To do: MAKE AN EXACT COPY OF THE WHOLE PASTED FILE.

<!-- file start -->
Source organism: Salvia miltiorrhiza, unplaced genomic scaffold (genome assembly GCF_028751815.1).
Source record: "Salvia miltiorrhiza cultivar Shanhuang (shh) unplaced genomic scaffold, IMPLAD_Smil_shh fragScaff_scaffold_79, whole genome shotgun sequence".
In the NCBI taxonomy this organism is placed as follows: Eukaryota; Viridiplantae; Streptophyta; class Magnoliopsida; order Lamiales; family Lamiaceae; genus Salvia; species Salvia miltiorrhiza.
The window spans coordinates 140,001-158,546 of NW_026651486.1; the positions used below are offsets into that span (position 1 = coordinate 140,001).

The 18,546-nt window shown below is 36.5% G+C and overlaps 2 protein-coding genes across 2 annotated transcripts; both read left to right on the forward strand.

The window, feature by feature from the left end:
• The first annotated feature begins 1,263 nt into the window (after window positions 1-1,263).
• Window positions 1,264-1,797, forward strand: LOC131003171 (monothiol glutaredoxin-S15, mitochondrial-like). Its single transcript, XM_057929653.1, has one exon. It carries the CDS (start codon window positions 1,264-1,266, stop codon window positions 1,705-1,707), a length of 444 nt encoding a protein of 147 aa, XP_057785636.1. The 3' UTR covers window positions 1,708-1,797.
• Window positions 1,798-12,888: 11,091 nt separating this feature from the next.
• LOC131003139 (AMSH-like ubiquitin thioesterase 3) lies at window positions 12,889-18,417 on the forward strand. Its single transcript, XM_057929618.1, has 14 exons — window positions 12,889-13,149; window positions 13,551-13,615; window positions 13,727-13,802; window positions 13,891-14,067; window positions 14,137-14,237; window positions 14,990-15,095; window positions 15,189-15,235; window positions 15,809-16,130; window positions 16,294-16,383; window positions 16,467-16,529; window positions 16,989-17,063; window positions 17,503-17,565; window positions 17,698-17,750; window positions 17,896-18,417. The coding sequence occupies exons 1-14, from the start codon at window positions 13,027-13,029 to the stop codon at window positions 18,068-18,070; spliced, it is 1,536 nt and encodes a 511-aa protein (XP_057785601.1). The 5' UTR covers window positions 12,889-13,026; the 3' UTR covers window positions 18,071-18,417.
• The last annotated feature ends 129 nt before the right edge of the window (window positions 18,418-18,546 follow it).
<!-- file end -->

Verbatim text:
Source organism: Salvia miltiorrhiza, unplaced genomic scaffold (genome assembly GCF_028751815.1).
Source record: "Salvia miltiorrhiza cultivar Shanhuang (shh) unplaced genomic scaffold, IMPLAD_Smil_shh fragScaff_scaffold_79, whole genome shotgun sequence".
In the NCBI taxonomy this organism is placed as follows: Eukaryota; Viridiplantae; Streptophyta; class Magnoliopsida; order Lamiales; family Lamiaceae; genus Salvia; species Salvia miltiorrhiza.
The window spans coordinates 140,001-158,546 of NW_026651486.1; the positions used below are offsets into that span (position 1 = coordinate 140,001).

The 18,546-nt window shown below is 36.5% G+C and overlaps 2 protein-coding genes across 2 annotated transcripts; both read left to right on the forward strand.

The window, feature by feature from the left end:
• The first annotated feature begins 1,263 nt into the window (after window positions 1-1,263).
• Window positions 1,264-1,797, forward strand: LOC131003171 (monothiol glutaredoxin-S15, mitochondrial-like). Its single transcript, XM_057929653.1, has one exon. It carries the CDS (start codon window positions 1,264-1,266, stop codon window positions 1,705-1,707), a length of 444 nt encoding a protein of 147 aa, XP_057785636.1. The 3' UTR covers window positions 1,708-1,797.
• Window positions 1,798-12,888: 11,091 nt separating this feature from the next.
• LOC131003139 (AMSH-like ubiquitin thioesterase 3) lies at window positions 12,889-18,417 on the forward strand. Its single transcript, XM_057929618.1, has 14 exons — window positions 12,889-13,149; window positions 13,551-13,615; window positions 13,727-13,802; window positions 13,891-14,067; window positions 14,137-14,237; window positions 14,990-15,095; window positions 15,189-15,235; window positions 15,809-16,130; window positions 16,294-16,383; window positions 16,467-16,529; window positions 16,989-17,063; window positions 17,503-17,565; window positions 17,698-17,750; window positions 17,896-18,417. The coding sequence occupies exons 1-14, from the start codon at window positions 13,027-13,029 to the stop codon at window positions 18,068-18,070; spliced, it is 1,536 nt and encodes a 511-aa protein (XP_057785601.1). The 5' UTR covers window positions 12,889-13,026; the 3' UTR covers window positions 18,071-18,417.
• The last annotated feature ends 129 nt before the right edge of the window (window positions 18,418-18,546 follow it).